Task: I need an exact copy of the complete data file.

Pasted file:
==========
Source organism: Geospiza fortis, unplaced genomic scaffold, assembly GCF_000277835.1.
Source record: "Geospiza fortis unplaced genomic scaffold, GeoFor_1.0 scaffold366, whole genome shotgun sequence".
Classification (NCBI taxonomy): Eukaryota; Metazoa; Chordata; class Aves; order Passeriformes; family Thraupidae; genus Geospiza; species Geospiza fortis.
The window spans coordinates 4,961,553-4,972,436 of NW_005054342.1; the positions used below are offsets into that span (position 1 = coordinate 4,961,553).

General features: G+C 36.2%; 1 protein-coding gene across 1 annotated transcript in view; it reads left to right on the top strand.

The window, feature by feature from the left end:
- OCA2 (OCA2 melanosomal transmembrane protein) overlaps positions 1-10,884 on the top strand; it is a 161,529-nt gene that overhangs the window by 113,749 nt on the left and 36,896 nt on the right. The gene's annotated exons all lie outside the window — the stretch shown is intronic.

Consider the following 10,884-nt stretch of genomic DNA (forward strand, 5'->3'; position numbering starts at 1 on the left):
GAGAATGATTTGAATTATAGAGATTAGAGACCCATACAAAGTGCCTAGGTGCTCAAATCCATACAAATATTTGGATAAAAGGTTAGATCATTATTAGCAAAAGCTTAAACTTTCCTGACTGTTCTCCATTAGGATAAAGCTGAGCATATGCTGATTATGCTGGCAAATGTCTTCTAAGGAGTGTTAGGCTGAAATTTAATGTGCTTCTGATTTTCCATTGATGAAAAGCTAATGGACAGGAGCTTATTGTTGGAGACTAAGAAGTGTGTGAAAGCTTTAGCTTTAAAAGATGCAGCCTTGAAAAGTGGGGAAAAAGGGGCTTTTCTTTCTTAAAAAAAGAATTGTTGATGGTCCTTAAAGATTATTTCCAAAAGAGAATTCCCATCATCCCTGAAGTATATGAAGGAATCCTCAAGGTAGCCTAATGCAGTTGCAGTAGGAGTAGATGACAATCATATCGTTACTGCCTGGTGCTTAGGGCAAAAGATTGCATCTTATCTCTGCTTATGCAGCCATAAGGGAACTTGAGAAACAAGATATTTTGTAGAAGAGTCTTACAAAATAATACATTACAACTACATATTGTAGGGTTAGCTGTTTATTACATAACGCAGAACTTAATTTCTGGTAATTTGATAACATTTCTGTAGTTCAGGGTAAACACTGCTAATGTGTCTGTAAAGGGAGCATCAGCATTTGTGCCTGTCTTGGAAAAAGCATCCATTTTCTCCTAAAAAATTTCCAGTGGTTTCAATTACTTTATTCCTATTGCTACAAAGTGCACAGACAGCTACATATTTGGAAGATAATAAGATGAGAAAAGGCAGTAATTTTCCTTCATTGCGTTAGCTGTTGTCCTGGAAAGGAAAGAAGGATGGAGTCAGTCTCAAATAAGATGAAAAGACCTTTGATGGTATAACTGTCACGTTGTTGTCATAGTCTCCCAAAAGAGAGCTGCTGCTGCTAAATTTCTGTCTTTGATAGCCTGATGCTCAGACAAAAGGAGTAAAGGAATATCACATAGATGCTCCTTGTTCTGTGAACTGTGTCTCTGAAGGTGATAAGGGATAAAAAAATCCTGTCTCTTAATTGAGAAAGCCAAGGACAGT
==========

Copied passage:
Source organism: Geospiza fortis, unplaced genomic scaffold, assembly GCF_000277835.1.
Source record: "Geospiza fortis unplaced genomic scaffold, GeoFor_1.0 scaffold366, whole genome shotgun sequence".
Classification (NCBI taxonomy): Eukaryota; Metazoa; Chordata; class Aves; order Passeriformes; family Thraupidae; genus Geospiza; species Geospiza fortis.
The window spans coordinates 4,961,553-4,972,436 of NW_005054342.1; the positions used below are offsets into that span (position 1 = coordinate 4,961,553).

General features: G+C 36.2%; 1 protein-coding gene across 1 annotated transcript in view; it reads left to right on the top strand.

The window, feature by feature from the left end:
- OCA2 (OCA2 melanosomal transmembrane protein) overlaps positions 1-10,884 on the top strand; it is a 161,529-nt gene that overhangs the window by 113,749 nt on the left and 36,896 nt on the right. The gene's annotated exons all lie outside the window — the stretch shown is intronic.

Consider the following 10,884-nt stretch of genomic DNA (forward strand, 5'->3'; position numbering starts at 1 on the left):
GAGAATGATTTGAATTATAGAGATTAGAGACCCATACAAAGTGCCTAGGTGCTCAAATCCATACAAATATTTGGATAAAAGGTTAGATCATTATTAGCAAAAGCTTAAACTTTCCTGACTGTTCTCCATTAGGATAAAGCTGAGCATATGCTGATTATGCTGGCAAATGTCTTCTAAGGAGTGTTAGGCTGAAATTTAATGTGCTTCTGATTTTCCATTGATGAAAAGCTAATGGACAGGAGCTTATTGTTGGAGACTAAGAAGTGTGTGAAAGCTTTAGCTTTAAAAGATGCAGCCTTGAAAAGTGGGGAAAAAGGGGCTTTTCTTTCTTAAAAAAAGAATTGTTGATGGTCCTTAAAGATTATTTCCAAAAGAGAATTCCCATCATCCCTGAAGTATATGAAGGAATCCTCAAGGTAGCCTAATGCAGTTGCAGTAGGAGTAGATGACAATCATATCGTTACTGCCTGGTGCTTAGGGCAAAAGATTGCATCTTATCTCTGCTTATGCAGCCATAAGGGAACTTGAGAAACAAGATATTTTGTAGAAGAGTCTTACAAAATAATACATTACAACTACATATTGTAGGGTTAGCTGTTTATTACATAACGCAGAACTTAATTTCTGGTAATTTGATAACATTTCTGTAGTTCAGGGTAAACACTGCTAATGTGTCTGTAAAGGGAGCATCAGCATTTGTGCCTGTCTTGGAAAAAGCATCCATTTTCTCCTAAAAAATTTCCAGTGGTTTCAATTACTTTATTCCTATTGCTACAAAGTGCACAGACAGCTACATATTTGGAAGATAATAAGATGAGAAAAGGCAGTAATTTTCCTTCATTGCGTTAGCTGTTGTCCTGGAAAGGAAAGAAGGATGGAGTCAGTCTCAAATAAGATGAAAAGACCTTTGATGGTATAACTGTCACGTTGTTGTCATAGTCTCCCAAAAGAGAGCTGCTGCTGCTAAATTTCTGTCTTTGATAGCCTGATGCTCAGACAAAAGGAGTAAAGGAATATCACATAGATGCTCCTTGTTCTGTGAACTGTGTCTCTGAAGGTGATAAGGGATAAAAAAATCCTGTCTCTTAATTGAGAAAGCCAAGGACAGT